• Water-vapour had been difficult to remove with previous pumping system via long DN40 hoses

      • The two identical pumping systems, with short DN100 pipe-work, are now very efficient, and can individually pump down the system in less than 24 hours

    • Access to the restricted DSA is an issue

      • The twin systems are now remotely controlled, and provide full redundancy in the event of malfunction

Rerun of powering tests and analysis

Rerun of Powering Testsand Analysis

  • Rerun of powering tests

    • It was necessary to perform these tests initially with Quench Detector active, but its action disabled, as in previous tests, up to ~300 Amps.

  • Investigation of Quench Detector issues

    • Quench Detector is a modular design, so it was possible to check the individual comparator and relay boards by substitution.

    • By elimination, it was discovered that all QD problems (during closure of PSU circuit-breakers, and during ramping) were due to a broken wire in the internal cable loom, which was repaired.

    • During testing it was found that the QD PSU and Battery Backup PSU create significant quantities of noise, suggesting that the PSUs are in need of refurbishment.

  • Rerun of powering tests following QD repairs

    • Powering tests were repeated without an further issues, and with the QD fully active.

    • The Decay Solenoid was powered to 870 Amps for one hour, and briefly to 900 Amps.

Issues open in hand closed

Issues: open / in hand / closed

  • Mechanical

  • Significant leak in transfer line at turret.

    • Fit strain-relieving collar around transfer line, with load taken by neighbouring support column (following slide).

    • A strengthening collar may also be necessary.

    • If leak persists it will be necessary to replace existing vacuum flange with a more substantial one.

  • Smaller leaks in Decay Solenoid insulating vacuum.

    • Live with these.

  • Vacuum system upgrade.

    • Complete

Issues open in hand closed1

Issues: open / in hand / closed

Issues open in hand closed2

Issues: open / in hand / closed

  • Operational

  • Refrigerator transition at 60K still an issue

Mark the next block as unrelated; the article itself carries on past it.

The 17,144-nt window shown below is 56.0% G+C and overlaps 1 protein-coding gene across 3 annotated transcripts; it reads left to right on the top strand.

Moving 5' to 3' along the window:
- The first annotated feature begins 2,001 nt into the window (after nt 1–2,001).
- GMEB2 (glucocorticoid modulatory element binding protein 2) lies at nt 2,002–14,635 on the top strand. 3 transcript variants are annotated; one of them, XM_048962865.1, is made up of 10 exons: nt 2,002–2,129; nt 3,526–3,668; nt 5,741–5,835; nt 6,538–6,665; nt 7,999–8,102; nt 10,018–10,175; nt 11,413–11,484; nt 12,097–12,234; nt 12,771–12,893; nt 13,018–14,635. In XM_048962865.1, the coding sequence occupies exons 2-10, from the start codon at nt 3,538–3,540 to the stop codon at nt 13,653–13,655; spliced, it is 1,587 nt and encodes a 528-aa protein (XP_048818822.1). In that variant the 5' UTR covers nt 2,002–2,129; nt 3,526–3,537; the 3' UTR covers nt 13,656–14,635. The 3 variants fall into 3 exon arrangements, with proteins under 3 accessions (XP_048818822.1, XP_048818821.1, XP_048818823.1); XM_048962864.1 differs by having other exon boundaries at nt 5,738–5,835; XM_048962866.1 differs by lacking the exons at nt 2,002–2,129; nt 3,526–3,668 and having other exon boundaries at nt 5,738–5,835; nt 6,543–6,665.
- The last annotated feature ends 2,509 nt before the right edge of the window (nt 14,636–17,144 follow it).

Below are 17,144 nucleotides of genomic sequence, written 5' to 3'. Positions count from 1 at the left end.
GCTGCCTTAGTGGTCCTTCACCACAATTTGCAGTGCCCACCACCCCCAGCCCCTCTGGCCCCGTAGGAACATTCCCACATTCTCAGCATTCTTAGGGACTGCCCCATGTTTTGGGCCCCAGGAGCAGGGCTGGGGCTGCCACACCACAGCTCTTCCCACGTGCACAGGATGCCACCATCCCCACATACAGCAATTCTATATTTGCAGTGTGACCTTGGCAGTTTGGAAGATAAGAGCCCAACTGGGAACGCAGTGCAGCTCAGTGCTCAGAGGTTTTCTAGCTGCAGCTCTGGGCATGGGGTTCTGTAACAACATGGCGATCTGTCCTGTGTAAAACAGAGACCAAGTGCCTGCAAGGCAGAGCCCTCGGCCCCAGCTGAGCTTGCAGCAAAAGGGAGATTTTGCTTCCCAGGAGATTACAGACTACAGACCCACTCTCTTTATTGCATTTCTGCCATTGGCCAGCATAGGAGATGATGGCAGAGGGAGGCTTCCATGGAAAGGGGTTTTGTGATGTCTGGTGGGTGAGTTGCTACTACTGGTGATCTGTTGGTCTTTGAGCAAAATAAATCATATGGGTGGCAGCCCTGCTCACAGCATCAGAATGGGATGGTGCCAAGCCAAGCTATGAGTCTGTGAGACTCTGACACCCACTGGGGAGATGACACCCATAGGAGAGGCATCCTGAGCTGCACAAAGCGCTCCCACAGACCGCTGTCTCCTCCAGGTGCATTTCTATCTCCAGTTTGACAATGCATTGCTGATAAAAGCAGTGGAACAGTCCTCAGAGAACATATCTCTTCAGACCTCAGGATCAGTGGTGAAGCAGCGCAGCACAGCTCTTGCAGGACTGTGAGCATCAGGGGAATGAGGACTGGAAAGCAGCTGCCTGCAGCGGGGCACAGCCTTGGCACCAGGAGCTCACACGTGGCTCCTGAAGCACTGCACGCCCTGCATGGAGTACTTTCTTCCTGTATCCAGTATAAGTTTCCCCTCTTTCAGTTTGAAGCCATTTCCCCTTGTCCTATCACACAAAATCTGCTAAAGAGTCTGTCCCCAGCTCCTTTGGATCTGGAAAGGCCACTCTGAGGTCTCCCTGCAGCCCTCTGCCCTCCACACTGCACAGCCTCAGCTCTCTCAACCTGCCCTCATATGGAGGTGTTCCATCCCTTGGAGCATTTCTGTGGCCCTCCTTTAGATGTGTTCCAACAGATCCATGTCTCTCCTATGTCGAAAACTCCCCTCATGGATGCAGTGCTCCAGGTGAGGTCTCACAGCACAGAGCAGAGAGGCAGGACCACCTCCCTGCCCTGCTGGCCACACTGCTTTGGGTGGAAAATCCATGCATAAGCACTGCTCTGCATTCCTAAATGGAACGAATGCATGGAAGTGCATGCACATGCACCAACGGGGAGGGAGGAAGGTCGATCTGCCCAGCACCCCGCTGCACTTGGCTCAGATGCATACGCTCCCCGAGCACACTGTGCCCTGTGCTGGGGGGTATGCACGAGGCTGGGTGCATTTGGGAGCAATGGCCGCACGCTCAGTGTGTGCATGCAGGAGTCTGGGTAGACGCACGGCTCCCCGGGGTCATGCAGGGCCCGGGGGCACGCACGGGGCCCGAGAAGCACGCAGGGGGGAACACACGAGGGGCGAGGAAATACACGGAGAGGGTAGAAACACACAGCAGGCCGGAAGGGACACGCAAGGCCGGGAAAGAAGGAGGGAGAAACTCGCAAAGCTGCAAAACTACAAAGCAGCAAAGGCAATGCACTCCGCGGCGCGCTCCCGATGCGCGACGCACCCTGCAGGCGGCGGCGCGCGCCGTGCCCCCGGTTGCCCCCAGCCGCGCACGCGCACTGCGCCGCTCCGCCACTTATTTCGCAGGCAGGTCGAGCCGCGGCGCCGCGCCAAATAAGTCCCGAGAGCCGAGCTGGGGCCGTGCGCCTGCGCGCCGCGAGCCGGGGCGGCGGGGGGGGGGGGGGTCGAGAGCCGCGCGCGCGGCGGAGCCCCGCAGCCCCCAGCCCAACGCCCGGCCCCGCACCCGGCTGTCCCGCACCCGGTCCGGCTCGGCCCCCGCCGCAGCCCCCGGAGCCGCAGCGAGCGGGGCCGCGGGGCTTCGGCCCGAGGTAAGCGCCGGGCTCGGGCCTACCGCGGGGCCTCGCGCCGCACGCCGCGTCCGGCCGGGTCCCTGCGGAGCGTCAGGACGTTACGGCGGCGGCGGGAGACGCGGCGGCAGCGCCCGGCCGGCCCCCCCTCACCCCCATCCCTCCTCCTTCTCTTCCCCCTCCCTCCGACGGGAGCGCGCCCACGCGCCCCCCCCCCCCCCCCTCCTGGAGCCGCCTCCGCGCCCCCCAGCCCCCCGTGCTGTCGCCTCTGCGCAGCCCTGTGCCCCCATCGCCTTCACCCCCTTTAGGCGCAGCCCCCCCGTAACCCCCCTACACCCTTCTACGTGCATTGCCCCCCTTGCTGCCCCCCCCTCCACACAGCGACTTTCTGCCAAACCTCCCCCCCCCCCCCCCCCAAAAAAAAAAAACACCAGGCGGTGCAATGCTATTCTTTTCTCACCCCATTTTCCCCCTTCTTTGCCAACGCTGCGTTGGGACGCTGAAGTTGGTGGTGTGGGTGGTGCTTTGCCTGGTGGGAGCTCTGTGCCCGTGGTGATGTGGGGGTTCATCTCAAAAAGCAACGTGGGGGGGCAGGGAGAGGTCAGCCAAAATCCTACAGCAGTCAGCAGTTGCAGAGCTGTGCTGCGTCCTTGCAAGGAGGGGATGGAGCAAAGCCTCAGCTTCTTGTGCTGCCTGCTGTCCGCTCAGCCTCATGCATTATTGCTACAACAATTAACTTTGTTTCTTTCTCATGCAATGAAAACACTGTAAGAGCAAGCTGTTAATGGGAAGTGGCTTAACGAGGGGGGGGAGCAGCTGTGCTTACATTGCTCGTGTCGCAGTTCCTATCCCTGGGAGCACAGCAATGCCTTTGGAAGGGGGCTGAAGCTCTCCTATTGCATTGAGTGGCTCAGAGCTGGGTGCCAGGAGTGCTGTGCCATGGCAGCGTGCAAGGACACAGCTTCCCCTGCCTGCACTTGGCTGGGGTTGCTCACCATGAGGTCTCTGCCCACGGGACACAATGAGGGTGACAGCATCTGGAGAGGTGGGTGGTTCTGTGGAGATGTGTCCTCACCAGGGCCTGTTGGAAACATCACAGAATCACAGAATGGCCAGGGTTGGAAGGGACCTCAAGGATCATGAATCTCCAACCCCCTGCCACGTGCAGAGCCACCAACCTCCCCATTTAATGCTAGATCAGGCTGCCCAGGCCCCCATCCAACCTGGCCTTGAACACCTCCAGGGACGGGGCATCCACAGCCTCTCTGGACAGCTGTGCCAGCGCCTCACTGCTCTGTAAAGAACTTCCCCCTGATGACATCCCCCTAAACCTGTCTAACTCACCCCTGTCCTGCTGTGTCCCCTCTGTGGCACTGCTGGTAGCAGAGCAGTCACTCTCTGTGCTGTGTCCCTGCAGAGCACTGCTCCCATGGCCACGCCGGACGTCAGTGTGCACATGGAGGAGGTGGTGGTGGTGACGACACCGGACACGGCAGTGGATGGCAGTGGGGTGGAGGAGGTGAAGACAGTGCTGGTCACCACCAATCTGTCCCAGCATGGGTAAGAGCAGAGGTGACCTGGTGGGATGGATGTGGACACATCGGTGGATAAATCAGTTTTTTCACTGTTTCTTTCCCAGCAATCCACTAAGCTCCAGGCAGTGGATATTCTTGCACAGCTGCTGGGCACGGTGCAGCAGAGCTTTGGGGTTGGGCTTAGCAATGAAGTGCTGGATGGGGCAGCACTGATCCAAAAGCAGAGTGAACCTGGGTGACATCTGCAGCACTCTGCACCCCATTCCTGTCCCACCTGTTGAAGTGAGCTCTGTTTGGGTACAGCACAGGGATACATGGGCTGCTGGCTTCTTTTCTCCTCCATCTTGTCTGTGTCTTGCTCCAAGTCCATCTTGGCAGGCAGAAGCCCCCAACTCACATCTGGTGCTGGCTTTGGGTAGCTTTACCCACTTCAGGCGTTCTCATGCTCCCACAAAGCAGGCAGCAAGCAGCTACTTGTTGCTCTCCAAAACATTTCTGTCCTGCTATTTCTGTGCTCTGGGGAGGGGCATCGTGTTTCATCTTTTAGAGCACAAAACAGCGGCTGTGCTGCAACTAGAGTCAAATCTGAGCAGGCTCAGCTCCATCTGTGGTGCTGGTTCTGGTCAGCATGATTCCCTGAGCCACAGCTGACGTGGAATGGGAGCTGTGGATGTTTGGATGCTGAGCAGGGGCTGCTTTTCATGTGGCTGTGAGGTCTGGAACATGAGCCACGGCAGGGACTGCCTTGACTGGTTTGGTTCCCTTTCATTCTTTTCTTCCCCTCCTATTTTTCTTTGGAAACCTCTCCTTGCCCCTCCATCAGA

• Some work required on control system. Linde to attend and analyse next cool-down in July, and complete the implementation of a fully automatic & reliable control program, including recovery from interruptions. Linde requested this visit, and I would anticipate them bearing the cost

  • Quench system now functioning normally, but refurbishment or replacement is required to ensure future reliability.

    • DL staff are addressing this issue.

  • Aim is to make system almost turnkey and increase the number of experienced operators. Reconsider the consequences of having separated the DS control from the refrigerator control

    • Need to produce comprehensive documentation, and identify operators.

Decay solenoid status

Typical cool-down - with interventionstill some issues around 60K, when refrigerator goes into normal operation, that require addressing

Decay solenoid status

Typical cool-down - without interventionimproved control required for radiation shields – presently very sensitive to mass flow variations into cold mass

Issues open in hand closed3

Issues: open / in hand / closed

  • Final testing phase

  • The Decay Solenoid will be cooled down in the presence of Linde

    • This is aniticipated to take longer than usual, due to potential interruptions by Linde.

  • Linde will consider modifications to the control programme whilst powering tests are under way.

  • The DS will be powered to 5 Tesla, and soak-tested for at least 24 hours.

  • The DS must be signed off by 7/8/09, in order to allow the TB to make the final decision to remove the synchrotron-hall beam-stop.

  • The DS will be warmed up, to allow Linde to implement final modifications to the control programme, and then retest the cool-down process.